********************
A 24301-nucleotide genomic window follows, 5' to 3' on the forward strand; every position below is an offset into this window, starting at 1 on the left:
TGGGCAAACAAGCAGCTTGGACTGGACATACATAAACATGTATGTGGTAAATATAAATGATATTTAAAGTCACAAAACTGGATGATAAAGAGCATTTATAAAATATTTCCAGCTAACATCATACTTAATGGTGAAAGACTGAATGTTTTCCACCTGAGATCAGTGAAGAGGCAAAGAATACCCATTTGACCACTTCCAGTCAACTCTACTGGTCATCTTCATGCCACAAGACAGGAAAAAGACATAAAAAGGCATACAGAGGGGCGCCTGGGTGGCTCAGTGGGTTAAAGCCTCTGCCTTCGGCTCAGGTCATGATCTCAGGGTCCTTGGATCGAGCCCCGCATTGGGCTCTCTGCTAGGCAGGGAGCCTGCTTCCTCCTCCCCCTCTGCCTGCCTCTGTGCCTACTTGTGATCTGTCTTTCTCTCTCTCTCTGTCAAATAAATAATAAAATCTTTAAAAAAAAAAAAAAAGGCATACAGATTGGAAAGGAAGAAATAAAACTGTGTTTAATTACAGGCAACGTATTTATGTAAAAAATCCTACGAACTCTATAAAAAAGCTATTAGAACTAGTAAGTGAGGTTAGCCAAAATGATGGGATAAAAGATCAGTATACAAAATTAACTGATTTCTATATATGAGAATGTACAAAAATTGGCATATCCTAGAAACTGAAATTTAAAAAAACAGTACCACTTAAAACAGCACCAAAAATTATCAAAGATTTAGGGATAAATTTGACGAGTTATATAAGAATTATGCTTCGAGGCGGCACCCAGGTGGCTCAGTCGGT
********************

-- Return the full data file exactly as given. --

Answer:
A 24301-nucleotide genomic window follows, 5' to 3' on the forward strand; every position below is an offset into this window, starting at 1 on the left:
TGGGCAAACAAGCAGCTTGGACTGGACATACATAAACATGTATGTGGTAAATATAAATGATATTTAAAGTCACAAAACTGGATGATAAAGAGCATTTATAAAATATTTCCAGCTAACATCATACTTAATGGTGAAAGACTGAATGTTTTCCACCTGAGATCAGTGAAGAGGCAAAGAATACCCATTTGACCACTTCCAGTCAACTCTACTGGTCATCTTCATGCCACAAGACAGGAAAAAGACATAAAAAGGCATACAGAGGGGCGCCTGGGTGGCTCAGTGGGTTAAAGCCTCTGCCTTCGGCTCAGGTCATGATCTCAGGGTCCTTGGATCGAGCCCCGCATTGGGCTCTCTGCTAGGCAGGGAGCCTGCTTCCTCCTCCCCCTCTGCCTGCCTCTGTGCCTACTTGTGATCTGTCTTTCTCTCTCTCTCTGTCAAATAAATAATAAAATCTTTAAAAAAAAAAAAAAAGGCATACAGATTGGAAAGGAAGAAATAAAACTGTGTTTAATTACAGGCAACGTATTTATGTAAAAAATCCTACGAACTCTATAAAAAAGCTATTAGAACTAGTAAGTGAGGTTAGCCAAAATGATGGGATAAAAGATCAGTATACAAAATTAACTGATTTCTATATATGAGAATGTACAAAAATTGGCATATCCTAGAAACTGAAATTTAAAAAAACAGTACCACTTAAAACAGCACCAAAAATTATCAAAGATTTAGGGATAAATTTGACGAGTTATATAAGAATTATGCTTCGAGGCGGCACCCAGGTGGCTCAGTCGGT